Film locations

St Brynach's churchyard at Cwm yr Eglwys

St Brynach’s Church and graveyard at Cwm yr Eglwys, Dinas Cross

The Pembrokeshire coastline is so dramatic, wild, picturesque and undeveloped that it has inevitably featured in a number of films.

Richard Burton’s Under Milk Wood was made in Fishguard Lower Town, and more recently Russell Crowe’s Robin Hood was filmed on Freshwater West beach, as was Harry Potter and the Deathly Hallows (parts 1 and 2). Snow White and the Huntsman was made on Marloes Sands in 2012

We know that our local beach, Cwm yr Eglwys, has also featured in a film because we saw it being made about fifteen years ago. I remember a scene in which a number of black-cloaked bearers carried coffins around the perimeter of the churchyard. There must have been shots of the funeral procession against the sea and the sky. Was it being made for Welsh TV – S4? I’ve an idea it was a horror film. What happened to it? Can anyone tell me? I’d love to know.

Advertisements

About bookvolunteer

I'm passionate about books, about Oxfam and about making the world a better place. When I'm not filling the shelves in Oxfam Wilmslow, I might be found reading the books I've bought in the beautiful surroundings of North Pembrokeshire.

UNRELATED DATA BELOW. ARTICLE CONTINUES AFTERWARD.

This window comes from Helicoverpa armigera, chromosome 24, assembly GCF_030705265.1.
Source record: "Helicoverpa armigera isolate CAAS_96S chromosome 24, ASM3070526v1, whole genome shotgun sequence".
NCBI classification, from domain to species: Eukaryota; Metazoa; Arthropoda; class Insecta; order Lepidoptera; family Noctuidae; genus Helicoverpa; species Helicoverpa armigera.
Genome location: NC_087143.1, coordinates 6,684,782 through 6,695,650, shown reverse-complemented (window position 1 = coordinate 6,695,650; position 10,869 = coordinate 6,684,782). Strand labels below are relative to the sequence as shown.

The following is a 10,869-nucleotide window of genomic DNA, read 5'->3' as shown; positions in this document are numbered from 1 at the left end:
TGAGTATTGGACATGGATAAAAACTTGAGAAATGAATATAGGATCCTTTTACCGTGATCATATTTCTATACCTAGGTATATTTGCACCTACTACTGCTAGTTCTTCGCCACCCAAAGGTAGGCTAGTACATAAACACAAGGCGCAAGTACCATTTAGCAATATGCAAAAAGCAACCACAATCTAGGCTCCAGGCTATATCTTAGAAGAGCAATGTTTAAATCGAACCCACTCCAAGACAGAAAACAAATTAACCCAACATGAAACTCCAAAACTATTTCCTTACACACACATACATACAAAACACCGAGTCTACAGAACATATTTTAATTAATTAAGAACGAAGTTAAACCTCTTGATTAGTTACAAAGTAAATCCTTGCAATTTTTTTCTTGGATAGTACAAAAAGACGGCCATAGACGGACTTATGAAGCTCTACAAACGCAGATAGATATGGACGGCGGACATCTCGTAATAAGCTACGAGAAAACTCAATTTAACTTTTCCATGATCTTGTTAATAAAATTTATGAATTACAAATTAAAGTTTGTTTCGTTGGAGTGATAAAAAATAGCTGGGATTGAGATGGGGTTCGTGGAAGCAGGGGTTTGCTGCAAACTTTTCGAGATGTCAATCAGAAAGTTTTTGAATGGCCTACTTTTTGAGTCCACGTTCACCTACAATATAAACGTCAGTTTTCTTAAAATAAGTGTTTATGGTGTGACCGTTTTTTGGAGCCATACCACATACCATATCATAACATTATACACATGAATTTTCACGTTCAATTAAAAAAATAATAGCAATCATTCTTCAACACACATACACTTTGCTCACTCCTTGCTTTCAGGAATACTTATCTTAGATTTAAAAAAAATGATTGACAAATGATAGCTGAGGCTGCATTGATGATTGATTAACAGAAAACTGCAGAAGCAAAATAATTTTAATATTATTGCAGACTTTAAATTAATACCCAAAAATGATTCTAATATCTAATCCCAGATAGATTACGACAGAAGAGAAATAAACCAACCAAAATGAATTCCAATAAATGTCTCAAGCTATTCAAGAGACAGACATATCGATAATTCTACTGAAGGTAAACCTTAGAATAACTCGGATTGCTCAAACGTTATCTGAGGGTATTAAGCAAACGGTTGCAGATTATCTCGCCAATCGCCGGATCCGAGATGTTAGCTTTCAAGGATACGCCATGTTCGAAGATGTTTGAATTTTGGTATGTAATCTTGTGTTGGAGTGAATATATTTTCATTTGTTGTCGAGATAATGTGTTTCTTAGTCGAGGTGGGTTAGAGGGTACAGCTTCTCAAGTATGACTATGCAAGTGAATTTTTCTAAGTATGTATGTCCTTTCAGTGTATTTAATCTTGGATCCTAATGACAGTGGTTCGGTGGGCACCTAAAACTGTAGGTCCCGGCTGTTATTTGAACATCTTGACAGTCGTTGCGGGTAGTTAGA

This entry was posted in Art and tagged , , , , , , , , . Bookmark the permalink.

2 Responses to Film locations

  1. cilshafe says:

    I wonder if this was for ‘Halen yn y Gwaed’ (Salt in the Blood) a Welsh drama serial based around Fishguard. We used to watch it regularly because it featured local places including Lower Town harbour; also one of my sons’ fellow pupils at Dinas School had a role in it (Tomos Davies, the headteacher’s son) had a role in it It would have been when we first came here, 1994/5.
    Natasha

    • I’m sorry I never saw it but the scene we saw looked didn’t look like a portrayal of life in the 1990s – the characters were shrouded rather than dressed and we got the impression that they were aiming at horror/fantasy. They struggled, though, because the poor film makers had to contend with an enormous cement mixer churning and discharging its massive load, before it all set beyond usefulness, at the house on he sea front that was being done up at the time. The cement mixer people were trying to be helpful but they gave the film makers very short intervals of peace and quiet to get their work done.

Leave a Reply

Fill in your details below or click an icon to log in:

WordPress.com Logo

You are commenting using your WordPress.com account. Log Out / Change )

Twitter picture

You are commenting using your Twitter account. Log Out / Change )

Facebook photo

You are commenting using your Facebook account. Log Out / Change )

Google+ photo

You are commenting using your Google+ account. Log Out / Change )

Connecting to %s